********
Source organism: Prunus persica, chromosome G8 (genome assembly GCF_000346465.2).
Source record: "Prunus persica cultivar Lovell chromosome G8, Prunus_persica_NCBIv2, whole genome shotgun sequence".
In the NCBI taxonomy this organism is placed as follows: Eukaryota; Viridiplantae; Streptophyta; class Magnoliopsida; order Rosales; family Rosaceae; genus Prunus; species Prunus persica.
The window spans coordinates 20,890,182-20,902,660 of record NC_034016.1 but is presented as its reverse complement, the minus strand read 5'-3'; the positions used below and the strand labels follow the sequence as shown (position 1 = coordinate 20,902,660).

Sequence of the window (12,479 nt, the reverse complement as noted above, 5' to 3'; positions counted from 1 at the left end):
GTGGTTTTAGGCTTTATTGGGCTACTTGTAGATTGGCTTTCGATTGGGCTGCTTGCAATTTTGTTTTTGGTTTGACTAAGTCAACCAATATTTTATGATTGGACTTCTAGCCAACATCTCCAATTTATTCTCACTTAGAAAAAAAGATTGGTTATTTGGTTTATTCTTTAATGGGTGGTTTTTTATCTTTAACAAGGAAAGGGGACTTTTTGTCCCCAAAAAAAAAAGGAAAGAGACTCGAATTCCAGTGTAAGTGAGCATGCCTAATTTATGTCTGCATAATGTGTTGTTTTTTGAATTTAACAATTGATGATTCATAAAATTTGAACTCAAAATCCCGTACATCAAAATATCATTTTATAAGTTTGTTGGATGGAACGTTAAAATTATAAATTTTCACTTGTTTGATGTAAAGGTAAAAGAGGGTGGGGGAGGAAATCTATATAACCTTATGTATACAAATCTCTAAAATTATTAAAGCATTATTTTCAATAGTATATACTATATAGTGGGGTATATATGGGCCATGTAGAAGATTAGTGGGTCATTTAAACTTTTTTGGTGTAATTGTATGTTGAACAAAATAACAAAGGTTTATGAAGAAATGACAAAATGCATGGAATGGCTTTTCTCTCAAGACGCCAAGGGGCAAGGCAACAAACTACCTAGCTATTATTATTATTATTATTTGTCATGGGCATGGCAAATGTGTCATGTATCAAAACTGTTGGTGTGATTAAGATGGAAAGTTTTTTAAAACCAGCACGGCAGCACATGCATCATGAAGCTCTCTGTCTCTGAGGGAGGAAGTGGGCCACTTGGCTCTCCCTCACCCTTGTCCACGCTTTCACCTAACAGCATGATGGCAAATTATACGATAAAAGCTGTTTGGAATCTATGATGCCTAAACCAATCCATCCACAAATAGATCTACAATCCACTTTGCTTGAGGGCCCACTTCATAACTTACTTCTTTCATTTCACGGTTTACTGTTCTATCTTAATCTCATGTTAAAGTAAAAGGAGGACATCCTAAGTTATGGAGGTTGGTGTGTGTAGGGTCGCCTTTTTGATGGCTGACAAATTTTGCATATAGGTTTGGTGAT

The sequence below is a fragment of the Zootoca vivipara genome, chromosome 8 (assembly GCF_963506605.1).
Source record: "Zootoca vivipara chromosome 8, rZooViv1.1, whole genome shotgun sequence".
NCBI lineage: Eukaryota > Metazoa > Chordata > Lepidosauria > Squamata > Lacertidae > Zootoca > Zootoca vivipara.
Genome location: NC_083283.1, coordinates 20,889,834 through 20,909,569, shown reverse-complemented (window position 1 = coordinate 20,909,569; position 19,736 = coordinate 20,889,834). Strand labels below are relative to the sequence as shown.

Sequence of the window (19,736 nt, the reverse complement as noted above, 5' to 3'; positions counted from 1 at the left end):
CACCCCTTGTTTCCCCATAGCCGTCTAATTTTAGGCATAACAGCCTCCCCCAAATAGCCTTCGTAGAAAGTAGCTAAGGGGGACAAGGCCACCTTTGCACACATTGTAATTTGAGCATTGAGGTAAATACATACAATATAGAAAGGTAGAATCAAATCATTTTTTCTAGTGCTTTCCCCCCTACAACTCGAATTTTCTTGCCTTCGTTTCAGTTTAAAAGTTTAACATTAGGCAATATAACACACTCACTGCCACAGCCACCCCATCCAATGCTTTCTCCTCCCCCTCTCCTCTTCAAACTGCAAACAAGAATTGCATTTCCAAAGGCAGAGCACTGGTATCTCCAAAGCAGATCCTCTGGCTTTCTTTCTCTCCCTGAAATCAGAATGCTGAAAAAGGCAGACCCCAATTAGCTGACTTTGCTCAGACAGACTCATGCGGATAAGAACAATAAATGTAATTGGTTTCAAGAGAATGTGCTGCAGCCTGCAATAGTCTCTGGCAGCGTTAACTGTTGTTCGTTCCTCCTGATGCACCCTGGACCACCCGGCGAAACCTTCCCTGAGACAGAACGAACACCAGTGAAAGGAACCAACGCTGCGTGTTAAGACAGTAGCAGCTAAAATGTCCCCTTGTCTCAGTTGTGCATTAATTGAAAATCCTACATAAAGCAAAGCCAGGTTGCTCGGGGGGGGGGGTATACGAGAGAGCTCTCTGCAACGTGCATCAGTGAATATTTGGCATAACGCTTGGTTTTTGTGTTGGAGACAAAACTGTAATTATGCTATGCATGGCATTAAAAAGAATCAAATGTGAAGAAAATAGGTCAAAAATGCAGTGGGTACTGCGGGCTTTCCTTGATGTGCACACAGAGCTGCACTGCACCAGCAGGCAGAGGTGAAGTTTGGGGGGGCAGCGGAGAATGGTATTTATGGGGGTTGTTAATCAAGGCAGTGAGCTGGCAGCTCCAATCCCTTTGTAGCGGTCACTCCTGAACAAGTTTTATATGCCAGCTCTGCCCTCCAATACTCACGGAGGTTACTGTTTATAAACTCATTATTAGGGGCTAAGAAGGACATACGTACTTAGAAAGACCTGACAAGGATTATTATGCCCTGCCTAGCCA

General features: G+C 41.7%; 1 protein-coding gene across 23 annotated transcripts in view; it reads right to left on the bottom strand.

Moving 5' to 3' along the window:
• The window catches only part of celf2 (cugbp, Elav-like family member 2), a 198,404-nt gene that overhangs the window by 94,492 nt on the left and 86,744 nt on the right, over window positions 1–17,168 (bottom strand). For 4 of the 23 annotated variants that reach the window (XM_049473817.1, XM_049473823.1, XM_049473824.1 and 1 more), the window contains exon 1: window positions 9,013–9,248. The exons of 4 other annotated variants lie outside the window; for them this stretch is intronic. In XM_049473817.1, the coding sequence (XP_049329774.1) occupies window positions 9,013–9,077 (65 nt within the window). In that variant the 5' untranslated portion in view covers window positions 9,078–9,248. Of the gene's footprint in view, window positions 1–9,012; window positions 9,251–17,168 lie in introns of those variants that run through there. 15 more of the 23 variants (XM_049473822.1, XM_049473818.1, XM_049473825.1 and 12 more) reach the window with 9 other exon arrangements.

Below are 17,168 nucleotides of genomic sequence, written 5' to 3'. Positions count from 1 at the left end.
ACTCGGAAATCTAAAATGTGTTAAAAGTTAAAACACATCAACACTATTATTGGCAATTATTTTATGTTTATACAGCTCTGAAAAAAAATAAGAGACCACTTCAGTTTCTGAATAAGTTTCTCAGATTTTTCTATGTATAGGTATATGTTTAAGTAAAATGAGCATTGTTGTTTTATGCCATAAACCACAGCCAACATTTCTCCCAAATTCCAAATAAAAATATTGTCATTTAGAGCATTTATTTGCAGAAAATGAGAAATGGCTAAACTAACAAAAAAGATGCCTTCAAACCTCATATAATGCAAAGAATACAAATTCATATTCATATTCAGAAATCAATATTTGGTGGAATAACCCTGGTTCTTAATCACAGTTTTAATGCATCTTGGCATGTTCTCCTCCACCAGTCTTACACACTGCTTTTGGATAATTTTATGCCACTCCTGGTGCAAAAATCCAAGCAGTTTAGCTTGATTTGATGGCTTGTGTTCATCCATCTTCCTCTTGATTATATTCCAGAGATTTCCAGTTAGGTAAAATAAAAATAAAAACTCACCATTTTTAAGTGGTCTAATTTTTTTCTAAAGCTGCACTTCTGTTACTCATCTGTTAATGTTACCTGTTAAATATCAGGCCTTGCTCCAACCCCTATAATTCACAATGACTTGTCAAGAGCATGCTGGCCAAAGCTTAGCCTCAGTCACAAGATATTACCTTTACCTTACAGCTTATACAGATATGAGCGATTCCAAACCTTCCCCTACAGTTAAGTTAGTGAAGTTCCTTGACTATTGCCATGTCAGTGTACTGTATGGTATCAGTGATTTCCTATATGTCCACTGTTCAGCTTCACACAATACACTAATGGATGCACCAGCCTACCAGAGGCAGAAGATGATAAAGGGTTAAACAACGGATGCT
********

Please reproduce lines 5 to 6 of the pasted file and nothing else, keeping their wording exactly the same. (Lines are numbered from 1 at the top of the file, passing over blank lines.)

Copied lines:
Sequence of the window (12,479 nt, the reverse complement as noted above, 5' to 3'; positions counted from 1 at the left end):
GTGGTTTTAGGCTTTATTGGGCTACTTGTAGATTGGCTTTCGATTGGGCTGCTTGCAATTTTGTTTTTGGTTTGACTAAGTCAACCAATATTTTATGATTGGACTTCTAGCCAACATCTCCAATTTATTCTCACTTAGAAAAAAAGATTGGTTATTTGGTTTATTCTTTAATGGGTGGTTTTTTATCTTTAACAAGGAAAGGGGACTTTTTGTCCCCAAAAAAAAAAGGAAAGAGACTCGAATTCCAGTGTAAGTGAGCATGCCTAATTTATGTCTGCATAATGTGTTGTTTTTTGAATTTAACAATTGATGATTCATAAAATTTGAACTCAAAATCCCGTACATCAAAATATCATTTTATAAGTTTGTTGGATGGAACGTTAAAATTATAAATTTTCACTTGTTTGATGTAAAGGTAAAAGAGGGTGGGGGAGGAAATCTATATAACCTTATGTATACAAATCTCTAAAATTATTAAAGCATTATTTTCAATAGTATATACTATATAGTGGGGTATATATGGGCCATGTAGAAGATTAGTGGGTCATTTAAACTTTTTTGGTGTAATTGTATGTTGAACAAAATAACAAAGGTTTATGAAGAAATGACAAAATGCATGGAATGGCTTTTCTCTCAAGACGCCAAGGGGCAAGGCAACAAACTACCTAGCTATTATTATTATTATTATTTGTCATGGGCATGGCAAATGTGTCATGTATCAAAACTGTTGGTGTGATTAAGATGGAAAGTTTTTTAAAACCAGCACGGCAGCACATGCATCATGAAGCTCTCTGTCTCTGAGGGAGGAAGTGGGCCACTTGGCTCTCCCTCACCCTTGTCCACGCTTTCACCTAACAGCATGATGGCAAATTATACGATAAAAGCTGTTTGGAATCTATGATGCCTAAACCAATCCATCCACAAATAGATCTACAATCCACTTTGCTTGAGGGCCCACTTCATAACTTACTTCTTTCATTTCACGGTTTACTGTTCTATCTTAATCTCATGTTAAAGTAAAAGGAGGACATCCTAAGTTATGGAGGTTGGTGTGTGTAGGGTCGCCTTTTTGATGGCTGACAAATTTTGCATATAGGTTTGGTGAT